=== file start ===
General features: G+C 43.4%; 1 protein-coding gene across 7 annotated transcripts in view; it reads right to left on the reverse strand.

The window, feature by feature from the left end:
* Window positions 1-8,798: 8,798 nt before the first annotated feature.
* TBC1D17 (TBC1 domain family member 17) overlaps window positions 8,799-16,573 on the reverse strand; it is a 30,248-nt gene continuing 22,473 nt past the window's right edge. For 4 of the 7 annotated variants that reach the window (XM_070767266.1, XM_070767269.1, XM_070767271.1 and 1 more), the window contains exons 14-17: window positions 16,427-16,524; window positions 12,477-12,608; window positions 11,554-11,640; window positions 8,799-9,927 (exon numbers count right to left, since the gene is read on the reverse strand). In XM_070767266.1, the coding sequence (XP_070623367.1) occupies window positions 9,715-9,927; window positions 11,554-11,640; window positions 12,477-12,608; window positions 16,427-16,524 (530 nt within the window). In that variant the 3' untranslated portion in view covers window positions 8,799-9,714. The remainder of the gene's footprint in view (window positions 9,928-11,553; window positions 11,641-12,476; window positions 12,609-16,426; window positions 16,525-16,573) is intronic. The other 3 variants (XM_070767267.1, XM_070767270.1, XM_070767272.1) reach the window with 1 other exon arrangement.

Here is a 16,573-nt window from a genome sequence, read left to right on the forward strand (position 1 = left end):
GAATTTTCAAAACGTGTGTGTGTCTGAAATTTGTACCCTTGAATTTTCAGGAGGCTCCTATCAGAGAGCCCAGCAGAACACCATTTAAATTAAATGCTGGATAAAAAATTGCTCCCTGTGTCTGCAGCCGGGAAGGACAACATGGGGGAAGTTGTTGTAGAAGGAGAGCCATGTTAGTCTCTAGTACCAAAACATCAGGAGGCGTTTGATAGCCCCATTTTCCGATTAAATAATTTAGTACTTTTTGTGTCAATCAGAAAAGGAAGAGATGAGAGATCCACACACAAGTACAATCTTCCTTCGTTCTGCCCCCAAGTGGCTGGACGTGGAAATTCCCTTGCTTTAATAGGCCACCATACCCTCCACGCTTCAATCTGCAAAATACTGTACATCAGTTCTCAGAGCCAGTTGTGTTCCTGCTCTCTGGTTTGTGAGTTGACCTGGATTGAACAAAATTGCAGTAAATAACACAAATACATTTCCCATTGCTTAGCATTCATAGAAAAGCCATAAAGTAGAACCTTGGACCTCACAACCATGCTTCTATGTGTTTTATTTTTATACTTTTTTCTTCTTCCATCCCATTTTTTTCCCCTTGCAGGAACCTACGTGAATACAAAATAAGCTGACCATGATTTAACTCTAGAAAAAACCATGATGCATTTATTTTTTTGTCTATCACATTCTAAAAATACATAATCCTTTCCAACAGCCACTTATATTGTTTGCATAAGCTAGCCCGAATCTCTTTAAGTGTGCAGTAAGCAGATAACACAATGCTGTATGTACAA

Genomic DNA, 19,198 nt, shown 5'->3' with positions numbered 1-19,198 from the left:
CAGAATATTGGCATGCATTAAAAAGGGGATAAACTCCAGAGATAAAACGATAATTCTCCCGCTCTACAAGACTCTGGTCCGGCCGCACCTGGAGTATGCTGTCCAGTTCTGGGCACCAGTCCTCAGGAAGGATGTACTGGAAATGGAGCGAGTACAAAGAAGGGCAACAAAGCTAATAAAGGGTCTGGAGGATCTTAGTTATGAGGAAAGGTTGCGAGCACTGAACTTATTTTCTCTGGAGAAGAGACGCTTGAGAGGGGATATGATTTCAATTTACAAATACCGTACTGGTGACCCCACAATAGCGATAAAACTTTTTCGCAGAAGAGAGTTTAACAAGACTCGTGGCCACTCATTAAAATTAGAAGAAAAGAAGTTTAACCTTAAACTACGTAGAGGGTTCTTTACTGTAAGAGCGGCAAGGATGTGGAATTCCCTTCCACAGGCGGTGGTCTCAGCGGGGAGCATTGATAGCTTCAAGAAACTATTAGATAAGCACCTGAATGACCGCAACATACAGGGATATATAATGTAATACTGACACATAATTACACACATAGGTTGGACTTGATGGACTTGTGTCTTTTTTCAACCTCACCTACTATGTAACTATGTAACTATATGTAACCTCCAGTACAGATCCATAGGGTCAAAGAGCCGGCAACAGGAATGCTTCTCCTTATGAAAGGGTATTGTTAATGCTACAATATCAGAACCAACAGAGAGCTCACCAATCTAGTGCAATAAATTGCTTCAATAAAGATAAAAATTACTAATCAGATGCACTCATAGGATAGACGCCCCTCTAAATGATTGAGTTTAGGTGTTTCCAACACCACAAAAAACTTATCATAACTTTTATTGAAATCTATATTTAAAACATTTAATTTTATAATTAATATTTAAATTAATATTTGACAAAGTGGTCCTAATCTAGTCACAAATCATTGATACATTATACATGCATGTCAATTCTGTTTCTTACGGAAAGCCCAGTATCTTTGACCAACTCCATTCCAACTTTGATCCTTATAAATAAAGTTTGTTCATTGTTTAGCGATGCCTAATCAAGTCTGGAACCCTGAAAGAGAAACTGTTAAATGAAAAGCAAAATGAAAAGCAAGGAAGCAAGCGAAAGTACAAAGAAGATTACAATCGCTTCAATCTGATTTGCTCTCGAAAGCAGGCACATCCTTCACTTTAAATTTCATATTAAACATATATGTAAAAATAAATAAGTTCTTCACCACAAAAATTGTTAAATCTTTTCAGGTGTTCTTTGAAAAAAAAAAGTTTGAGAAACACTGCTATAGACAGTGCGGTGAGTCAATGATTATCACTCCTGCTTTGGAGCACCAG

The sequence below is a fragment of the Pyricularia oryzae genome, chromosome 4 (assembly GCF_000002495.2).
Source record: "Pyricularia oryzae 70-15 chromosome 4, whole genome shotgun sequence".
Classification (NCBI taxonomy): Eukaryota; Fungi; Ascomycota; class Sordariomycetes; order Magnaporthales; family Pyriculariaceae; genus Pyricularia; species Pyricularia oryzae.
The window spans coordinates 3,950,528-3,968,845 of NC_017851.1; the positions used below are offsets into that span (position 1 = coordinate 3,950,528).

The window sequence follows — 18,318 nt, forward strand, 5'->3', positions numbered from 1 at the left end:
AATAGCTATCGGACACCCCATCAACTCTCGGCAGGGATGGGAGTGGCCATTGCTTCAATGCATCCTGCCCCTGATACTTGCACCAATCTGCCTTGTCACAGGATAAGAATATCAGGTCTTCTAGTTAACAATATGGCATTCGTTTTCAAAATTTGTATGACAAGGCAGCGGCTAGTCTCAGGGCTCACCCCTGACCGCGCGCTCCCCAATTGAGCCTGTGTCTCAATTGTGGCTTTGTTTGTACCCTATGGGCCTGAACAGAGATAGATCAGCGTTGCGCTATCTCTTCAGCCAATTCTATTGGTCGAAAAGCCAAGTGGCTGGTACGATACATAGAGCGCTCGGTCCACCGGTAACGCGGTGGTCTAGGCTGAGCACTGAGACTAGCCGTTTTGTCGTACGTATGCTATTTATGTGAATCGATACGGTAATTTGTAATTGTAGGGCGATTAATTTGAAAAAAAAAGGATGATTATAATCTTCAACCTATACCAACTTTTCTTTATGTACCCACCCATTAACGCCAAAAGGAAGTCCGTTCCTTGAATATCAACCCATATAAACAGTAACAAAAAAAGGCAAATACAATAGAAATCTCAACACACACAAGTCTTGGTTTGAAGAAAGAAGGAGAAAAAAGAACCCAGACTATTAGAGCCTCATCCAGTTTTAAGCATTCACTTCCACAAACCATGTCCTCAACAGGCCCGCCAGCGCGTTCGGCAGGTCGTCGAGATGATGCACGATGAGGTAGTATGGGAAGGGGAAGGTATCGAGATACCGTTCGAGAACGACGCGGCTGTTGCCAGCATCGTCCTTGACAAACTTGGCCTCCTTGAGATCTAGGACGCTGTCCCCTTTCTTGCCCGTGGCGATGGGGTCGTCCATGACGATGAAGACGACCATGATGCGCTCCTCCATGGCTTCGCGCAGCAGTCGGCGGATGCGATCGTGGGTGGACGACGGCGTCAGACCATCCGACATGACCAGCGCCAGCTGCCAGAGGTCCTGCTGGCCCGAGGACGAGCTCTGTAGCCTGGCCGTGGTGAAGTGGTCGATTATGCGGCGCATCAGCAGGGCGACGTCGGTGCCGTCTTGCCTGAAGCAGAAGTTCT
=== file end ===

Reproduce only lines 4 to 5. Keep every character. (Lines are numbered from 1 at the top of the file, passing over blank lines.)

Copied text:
* TBC1D17 (TBC1 domain family member 17) overlaps window positions 8,799-16,573 on the reverse strand; it is a 30,248-nt gene continuing 22,473 nt past the window's right edge. For 4 of the 7 annotated variants that reach the window (XM_070767266.1, XM_070767269.1, XM_070767271.1 and 1 more), the window contains exons 14-17: window positions 16,427-16,524; window positions 12,477-12,608; window positions 11,554-11,640; window positions 8,799-9,927 (exon numbers count right to left, since the gene is read on the reverse strand). In XM_070767266.1, the coding sequence (XP_070623367.1) occupies window positions 9,715-9,927; window positions 11,554-11,640; window positions 12,477-12,608; window positions 16,427-16,524 (530 nt within the window). In that variant the 3' untranslated portion in view covers window positions 8,799-9,714. The remainder of the gene's footprint in view (window positions 9,928-11,553; window positions 11,641-12,476; window positions 12,609-16,426; window positions 16,525-16,573) is intronic. The other 3 variants (XM_070767267.1, XM_070767270.1, XM_070767272.1) reach the window with 1 other exon arrangement.

Here is a 16,573-nt window from a genome sequence, read left to right on the forward strand (position 1 = left end):